“It is the face of a man of about forty, with a small beard and a high color. He is laughing, with a touch of anger in his laughter, but no triumph, no malignity. It is the face of a man who is always fighting against something, but who fights in the open and is not frightened, the face of a man who is generously angry – in other words, of a nineteenth-century liberal, a free intelligence, a type hated with equal hatred by all the smelly little orthodoxies which are now contending for our souls.”
“Generously angry” is such a classically Orwellian phrase. And while he uses it of Charles Dickens, I think he is inadvertently describing himself too. Orwell fought generously, out in the open, too. It is also a sad prophecy by Orwell since the smelly little orthodoxies have now become even more malodorous these days.
The difficult task is summoning the right amount of anger with the right amount of generosity of spirit. Like Orwell and Dickens, we should hang onto our anger at failures and misdemeanors in public life. It’s right to be angry at the horrors of Brexit and Trumpism, and the disaster of a poorly managed pandemic. We must remain angry at both Netanyahu and Hamas, at the military dictators in Myanmar, at black deaths in custody, at religious nationalism, at family separations at the border, at racism and sexism, the list goes on.
To become blasé about such things is to slide into the kind of moral relativism Orwell railed against. If only he could see us passionately tweeting our hot takes on the latest ep of The Bachelor or Love Island while remaining oblivious to the failure of the Paris Agreement, or ethnic cleansing in Ethiopia and China, or the ways big business mines our personal private data without our consent.
But we must temper that anger with a generosity that tries to find ways to make things better for all of us, including the objects of our criticism. There have been laudable calls recently for greater civility in public discourse, but George Orwell has taught me that we do well to lose neither the anger nor the ability to channel that anger generously for the sake of the greater good.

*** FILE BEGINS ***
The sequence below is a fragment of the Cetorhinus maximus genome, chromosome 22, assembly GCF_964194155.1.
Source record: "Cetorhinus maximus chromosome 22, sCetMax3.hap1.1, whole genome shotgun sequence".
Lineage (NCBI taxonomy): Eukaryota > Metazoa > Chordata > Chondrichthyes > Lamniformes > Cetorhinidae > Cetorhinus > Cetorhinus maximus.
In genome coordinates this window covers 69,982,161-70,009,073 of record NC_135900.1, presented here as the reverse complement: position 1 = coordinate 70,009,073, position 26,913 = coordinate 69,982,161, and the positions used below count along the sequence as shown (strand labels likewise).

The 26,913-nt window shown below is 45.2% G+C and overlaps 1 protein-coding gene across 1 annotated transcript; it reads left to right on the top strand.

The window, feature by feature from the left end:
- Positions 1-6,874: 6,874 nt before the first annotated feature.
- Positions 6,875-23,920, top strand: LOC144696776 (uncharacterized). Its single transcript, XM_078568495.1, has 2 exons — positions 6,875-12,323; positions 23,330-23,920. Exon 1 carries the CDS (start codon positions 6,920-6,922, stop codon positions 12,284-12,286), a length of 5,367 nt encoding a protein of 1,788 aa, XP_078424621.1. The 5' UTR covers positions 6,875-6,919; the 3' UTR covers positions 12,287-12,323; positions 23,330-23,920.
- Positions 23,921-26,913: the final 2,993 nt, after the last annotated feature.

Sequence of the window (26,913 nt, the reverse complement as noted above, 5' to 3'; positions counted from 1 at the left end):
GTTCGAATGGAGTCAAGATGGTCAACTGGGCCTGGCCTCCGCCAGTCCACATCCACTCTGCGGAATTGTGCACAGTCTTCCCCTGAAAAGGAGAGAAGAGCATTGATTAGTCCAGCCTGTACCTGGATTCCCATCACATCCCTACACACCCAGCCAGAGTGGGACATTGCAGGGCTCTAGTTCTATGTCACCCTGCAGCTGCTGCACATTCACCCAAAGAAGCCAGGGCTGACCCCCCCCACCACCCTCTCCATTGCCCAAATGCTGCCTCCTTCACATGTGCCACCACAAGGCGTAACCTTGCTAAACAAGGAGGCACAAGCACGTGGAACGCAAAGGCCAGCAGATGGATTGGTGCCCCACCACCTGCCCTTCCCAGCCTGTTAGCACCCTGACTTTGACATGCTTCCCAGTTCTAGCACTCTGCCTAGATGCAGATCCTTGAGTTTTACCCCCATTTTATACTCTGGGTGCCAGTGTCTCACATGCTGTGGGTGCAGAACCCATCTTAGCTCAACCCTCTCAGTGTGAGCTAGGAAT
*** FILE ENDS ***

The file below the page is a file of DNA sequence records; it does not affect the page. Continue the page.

I confess I have not always been very good at the latter. I have been too readily tempted to treat those who disagree with me ungenerously, even contemptuously. But I’m trying to be more Orwellian about this. More Christlike, even (although aiming at Orwell seems a bit more gettable than being like Christ). In this, I’m inspired by another writer, my friend the singer-songwriter, Justin McRoberts. Justin has a razor-wit and a way with words, which means he’s good with a snarky slur or a judicious putdown. But he’s also a deeply spiritual man, a follower of Christ, who taught us to love our enemies. Recently, Justin wrote the following and I’ve taken it to heart. I had his quote pinned next to my desk for a while. It guides me toward a more generous anger.
“I’ve spent enough time directing snark and insults at others to know that it just isn’t worth the zing or the ‘points’ I win among people who already agree with me. Treating people that way takes too much of a toll, not only on any sense of community and connectedness, but on my own psychology over time. In short, each time I choose to take a shot at someone, the connections I work to create and care for are diminished (and so am I). The way I see things and ideas are not valuable because of their rightness or even their beauty; ideas have value if they enrich and bless human lives. Treating people disrespectfully (especially when I have an ideological difference with them) undermines the point of conversation and argument.”